Phil Sponsler: Knee-Replacement Surgery

“Subtle things made my experience exceptional—the caring staff, the quietness that allowed me to sleep well, the delicious food. It was all great.”

Phil Sponsler was anxious to get back to his walking routine—a daily two-mile trek through the woods with a friend. He was also tired of needing to take 5 to 10 minutes to gain mobility in his knee after a drive of any distance. But now that he’s had a successful knee replacement at Allegiance Health, he says, “I feel like I got the old Phil back.”

Phil’s pain from an old football injury had become progressively worse in the last several years. “It was making me walk like the Hunchback of Notre Dame and increasingly limiting my activity,” he said. “I was becoming more and more sedentary and decided it was time to do something about it.”

Phil went to see orthopaedic surgeon Allan Tompkins, MD, who determined that Phil’s right knee joint had deteriorated to the extent that bone was grinding against bone. Dr. Tompkins explained the treatment options, both surgical and non-surgical, and left the decision up to Phil. 

“I liked that he didn’t push me in any direction and that his sincere care for my well-being was evident,” Phil said. “I had a choice of treatments, but I understood that at some point a total knee replacement was inevitable, so I opted to do it now. Regaining my quality of life was paramount to my decision.”

Prior to having surgery, Phil and his wife, Mary, toured the Allegiance Joint Replacement Center, affectionately known as the Joint Camp. “The same level of caring I sensed with Dr. Tompkins was present throughout the Joint Camp,” Phil said. “Staff explained the joint replacement procedure and recovery process to me so thoroughly that it took away my anxiety. I felt like I knew exactly what to expect and was able to go into my surgery feeling prepared and having total confidence.”

Within a day of surgery, Phil noticed that the pain he had had in his knee was totally gone. “I had pain from the surgery, of course, but the staff was always on top of that,” he said. “I felt that managing my pain was very important to them.”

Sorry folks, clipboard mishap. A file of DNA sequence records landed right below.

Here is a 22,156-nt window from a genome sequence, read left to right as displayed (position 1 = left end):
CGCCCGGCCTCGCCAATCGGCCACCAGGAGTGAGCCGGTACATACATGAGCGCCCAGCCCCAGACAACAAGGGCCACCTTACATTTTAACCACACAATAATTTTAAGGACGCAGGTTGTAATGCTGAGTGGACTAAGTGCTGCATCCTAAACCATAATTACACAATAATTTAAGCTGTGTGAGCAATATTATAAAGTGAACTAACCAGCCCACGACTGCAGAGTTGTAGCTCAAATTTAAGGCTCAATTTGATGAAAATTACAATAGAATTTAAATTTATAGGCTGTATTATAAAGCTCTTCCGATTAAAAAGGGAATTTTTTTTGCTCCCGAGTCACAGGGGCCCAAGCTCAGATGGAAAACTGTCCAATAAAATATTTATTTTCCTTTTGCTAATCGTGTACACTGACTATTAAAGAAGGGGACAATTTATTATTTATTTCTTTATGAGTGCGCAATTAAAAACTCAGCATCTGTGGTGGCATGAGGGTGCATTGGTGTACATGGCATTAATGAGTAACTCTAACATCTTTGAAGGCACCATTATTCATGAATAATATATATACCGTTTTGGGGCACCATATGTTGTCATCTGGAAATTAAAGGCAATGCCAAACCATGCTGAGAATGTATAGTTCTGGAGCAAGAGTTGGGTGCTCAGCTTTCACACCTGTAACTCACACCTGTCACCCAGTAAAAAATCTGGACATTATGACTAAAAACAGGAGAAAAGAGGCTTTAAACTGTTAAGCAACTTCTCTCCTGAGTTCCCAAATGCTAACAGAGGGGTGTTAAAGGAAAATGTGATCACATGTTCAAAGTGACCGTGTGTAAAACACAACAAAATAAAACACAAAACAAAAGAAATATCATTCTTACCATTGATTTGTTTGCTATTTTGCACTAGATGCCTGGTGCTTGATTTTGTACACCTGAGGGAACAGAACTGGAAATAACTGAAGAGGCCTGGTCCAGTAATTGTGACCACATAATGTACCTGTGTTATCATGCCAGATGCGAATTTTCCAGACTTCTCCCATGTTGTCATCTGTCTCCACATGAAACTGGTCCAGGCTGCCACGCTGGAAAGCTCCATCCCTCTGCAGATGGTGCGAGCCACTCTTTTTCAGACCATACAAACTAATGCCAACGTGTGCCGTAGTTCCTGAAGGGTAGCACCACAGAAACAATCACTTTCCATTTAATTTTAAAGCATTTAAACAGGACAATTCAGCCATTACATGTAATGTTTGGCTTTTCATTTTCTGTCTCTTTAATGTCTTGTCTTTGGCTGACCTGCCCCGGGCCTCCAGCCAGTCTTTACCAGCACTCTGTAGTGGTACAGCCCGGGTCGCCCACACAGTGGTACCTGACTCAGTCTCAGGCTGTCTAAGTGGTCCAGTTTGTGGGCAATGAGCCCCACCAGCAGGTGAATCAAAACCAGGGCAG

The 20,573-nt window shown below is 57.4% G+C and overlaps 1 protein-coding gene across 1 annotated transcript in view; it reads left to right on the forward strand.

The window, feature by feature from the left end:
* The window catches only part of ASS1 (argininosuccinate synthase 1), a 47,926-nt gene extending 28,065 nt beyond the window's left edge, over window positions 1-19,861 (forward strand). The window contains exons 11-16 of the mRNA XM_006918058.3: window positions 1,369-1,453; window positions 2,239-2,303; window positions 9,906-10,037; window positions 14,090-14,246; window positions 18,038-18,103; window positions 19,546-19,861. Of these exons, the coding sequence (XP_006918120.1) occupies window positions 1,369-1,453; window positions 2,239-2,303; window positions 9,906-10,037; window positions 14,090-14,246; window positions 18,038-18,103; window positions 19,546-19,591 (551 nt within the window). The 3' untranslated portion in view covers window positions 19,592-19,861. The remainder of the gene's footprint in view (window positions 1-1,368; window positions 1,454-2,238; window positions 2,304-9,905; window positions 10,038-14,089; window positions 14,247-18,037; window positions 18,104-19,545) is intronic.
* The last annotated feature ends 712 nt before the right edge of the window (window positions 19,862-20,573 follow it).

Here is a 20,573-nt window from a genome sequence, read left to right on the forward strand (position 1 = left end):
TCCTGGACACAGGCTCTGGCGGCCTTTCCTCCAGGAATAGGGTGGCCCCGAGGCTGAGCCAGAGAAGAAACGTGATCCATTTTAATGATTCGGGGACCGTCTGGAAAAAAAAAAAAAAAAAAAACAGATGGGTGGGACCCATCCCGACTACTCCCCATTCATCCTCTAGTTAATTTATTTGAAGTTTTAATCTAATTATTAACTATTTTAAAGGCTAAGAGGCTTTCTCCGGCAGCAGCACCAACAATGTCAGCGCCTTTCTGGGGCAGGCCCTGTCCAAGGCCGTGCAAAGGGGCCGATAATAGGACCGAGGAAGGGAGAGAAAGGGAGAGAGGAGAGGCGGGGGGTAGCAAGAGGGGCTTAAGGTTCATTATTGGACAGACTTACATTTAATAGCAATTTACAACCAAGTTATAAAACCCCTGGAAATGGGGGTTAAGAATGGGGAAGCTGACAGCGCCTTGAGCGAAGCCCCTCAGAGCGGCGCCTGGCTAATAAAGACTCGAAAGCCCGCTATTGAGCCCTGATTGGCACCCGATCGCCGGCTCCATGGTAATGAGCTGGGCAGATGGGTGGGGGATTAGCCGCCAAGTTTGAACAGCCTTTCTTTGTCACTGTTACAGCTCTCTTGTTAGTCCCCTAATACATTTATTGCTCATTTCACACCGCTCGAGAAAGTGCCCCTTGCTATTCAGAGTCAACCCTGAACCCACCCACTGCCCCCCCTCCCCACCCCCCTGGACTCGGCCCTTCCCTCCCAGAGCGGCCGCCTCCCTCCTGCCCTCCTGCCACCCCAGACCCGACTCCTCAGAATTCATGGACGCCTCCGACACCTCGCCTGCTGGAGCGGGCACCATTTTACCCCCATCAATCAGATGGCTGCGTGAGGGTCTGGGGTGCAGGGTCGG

Phil gives his overall Joint Camp experience “a glowing review.” He added that “Subtle things made it exceptional—the caring staff, the quietness that allowed me to sleep well, the delicious food. It was all great.”

He also appreciated the Joint Camp setting, which brings together patients who are all recovering from knee or hip replacement surgery. “It’s good to be side by side in physical therapy with others who are experiencing the same thing,” Phil said. “There is a spirit of mutual encouragement—and I felt just enough competiveness to keep me motivated and working hard.”

The day after Phil got home from the hospital, he began outpatient physical therapy. “Dr. Tompkins had advised me to add my own exercises at home, so I made myself a spreadsheet and worked out three to four times a day,” Phil said. “That made a huge difference and helped me regain an even greater range of motion than we expected. I was back to work within weeks.”

Phil has returned to his walking routine and is feeling better than he has in years. “There really is no reason to endure serious joint pain and let it keep you from living your life,” he said. “We are really fortunate to have this level of care so close to home.”

Is joint pain affecting your quality of life? Take this free online health risk assessment to find out. You’ll be able to estimate your personal joint pain and identify risk factors that you may be able to improve.